The Sad Thing Is It’s Our Own Fault

There are a lot of myths and misconceptions about what exactly economics is and what us economists mean when we say certain phrases.  Unfortunately, a lot of that is our own doing: for all our collective brainpower, we are incredibly bad at naming things.  I’ve attempted to address some of these misnomers in the past, now let me tackle one very close to my heart: laissez-faire economics.

I’m pretty sure it’s blatantly obvious to you, dear readers, that I am a free market economist.  We are sometimes referred to as “laissez-faire” (French for “let alone” or “hands off”) economists.  The implication of such terminology, however, is that there is no active participation in the market, that whatever will be will be.  But this is not a “Jesus, take the wheel” situation.  In order for a market economy to function, it needs active participation.  What we don’t want is government, and specifically government, to take the wheel.  Individuals will drive their own lives toward their goals, but not governments.  Individuals will interact with one another to solve economic problems, but we do not want it driven by government.  Individuals will help one another, but we don’t want it driven by government.  To quote the character Hayek from one of the nerdiest/greatest music videos of all time:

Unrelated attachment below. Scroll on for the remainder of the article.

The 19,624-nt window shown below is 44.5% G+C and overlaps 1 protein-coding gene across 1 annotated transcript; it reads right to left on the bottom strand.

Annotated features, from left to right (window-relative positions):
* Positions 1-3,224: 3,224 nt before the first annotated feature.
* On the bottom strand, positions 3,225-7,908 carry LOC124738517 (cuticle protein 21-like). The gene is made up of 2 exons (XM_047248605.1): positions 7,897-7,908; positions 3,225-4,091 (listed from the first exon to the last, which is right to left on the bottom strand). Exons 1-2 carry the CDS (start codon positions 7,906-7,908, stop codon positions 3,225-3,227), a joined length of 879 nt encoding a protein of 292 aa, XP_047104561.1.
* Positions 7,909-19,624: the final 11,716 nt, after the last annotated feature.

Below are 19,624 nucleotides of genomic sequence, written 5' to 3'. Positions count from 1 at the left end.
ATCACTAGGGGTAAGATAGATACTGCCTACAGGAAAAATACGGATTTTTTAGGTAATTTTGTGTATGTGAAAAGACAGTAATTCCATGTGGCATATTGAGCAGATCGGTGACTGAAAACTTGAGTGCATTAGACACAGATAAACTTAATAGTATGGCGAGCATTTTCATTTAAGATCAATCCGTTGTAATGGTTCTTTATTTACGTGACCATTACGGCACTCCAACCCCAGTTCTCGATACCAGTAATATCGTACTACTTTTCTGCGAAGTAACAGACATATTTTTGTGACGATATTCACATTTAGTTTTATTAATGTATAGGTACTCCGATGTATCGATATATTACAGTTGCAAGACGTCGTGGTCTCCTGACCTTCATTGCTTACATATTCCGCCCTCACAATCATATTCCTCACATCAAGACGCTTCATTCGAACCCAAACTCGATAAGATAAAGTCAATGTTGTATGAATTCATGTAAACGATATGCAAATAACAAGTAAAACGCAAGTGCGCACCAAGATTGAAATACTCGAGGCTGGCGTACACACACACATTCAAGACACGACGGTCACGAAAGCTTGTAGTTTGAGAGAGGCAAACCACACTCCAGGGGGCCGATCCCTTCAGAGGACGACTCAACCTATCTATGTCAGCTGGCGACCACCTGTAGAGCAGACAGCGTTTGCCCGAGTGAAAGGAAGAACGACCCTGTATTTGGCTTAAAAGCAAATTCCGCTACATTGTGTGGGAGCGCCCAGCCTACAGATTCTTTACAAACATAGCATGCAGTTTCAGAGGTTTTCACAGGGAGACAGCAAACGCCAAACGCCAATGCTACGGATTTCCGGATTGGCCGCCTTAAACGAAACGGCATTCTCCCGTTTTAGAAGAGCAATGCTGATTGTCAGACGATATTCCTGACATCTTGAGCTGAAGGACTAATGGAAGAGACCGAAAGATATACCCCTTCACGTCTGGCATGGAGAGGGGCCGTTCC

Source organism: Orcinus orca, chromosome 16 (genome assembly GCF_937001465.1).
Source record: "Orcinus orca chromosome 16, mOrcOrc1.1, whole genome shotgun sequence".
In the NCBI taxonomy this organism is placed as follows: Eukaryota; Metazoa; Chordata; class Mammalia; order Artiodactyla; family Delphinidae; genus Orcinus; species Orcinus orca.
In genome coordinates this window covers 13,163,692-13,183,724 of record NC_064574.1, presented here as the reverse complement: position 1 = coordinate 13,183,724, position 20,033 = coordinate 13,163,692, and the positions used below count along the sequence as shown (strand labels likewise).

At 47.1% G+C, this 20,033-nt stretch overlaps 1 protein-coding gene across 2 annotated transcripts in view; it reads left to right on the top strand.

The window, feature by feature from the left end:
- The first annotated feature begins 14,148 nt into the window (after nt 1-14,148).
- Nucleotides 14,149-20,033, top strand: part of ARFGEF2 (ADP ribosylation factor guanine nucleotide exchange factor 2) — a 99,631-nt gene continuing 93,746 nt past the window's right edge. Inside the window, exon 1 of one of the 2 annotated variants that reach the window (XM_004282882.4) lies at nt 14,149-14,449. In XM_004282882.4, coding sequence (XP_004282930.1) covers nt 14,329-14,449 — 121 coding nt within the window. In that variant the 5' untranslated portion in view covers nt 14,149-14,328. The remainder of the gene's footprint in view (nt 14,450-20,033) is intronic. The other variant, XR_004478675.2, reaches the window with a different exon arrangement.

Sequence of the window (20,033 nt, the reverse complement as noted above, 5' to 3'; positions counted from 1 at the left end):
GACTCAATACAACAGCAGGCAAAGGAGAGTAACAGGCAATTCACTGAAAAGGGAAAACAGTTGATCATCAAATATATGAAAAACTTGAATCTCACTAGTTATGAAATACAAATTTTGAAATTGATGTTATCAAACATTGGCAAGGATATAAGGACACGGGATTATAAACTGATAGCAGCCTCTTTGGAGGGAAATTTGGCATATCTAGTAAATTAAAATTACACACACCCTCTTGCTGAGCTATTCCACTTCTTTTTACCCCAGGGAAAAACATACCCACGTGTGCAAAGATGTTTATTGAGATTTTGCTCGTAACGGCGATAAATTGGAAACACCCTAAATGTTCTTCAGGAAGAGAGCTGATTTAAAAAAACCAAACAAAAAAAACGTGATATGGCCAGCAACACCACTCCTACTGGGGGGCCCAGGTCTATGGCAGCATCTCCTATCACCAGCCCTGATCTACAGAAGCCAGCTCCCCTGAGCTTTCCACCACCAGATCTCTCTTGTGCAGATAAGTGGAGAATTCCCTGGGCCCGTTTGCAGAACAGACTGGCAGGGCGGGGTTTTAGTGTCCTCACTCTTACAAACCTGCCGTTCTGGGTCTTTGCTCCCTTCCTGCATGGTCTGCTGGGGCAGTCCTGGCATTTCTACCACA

I don’t want to do nothing, there’s plenty to do

My question is, who plans for who?

I want plans by the many, not by the few

Give us a chance so we can discover

the most valuable ways to serve one another.

So, it’s really incorrect to say we want a hands-off approach to the economy.  It’d be more accurate to say we want a government-hands-off approach.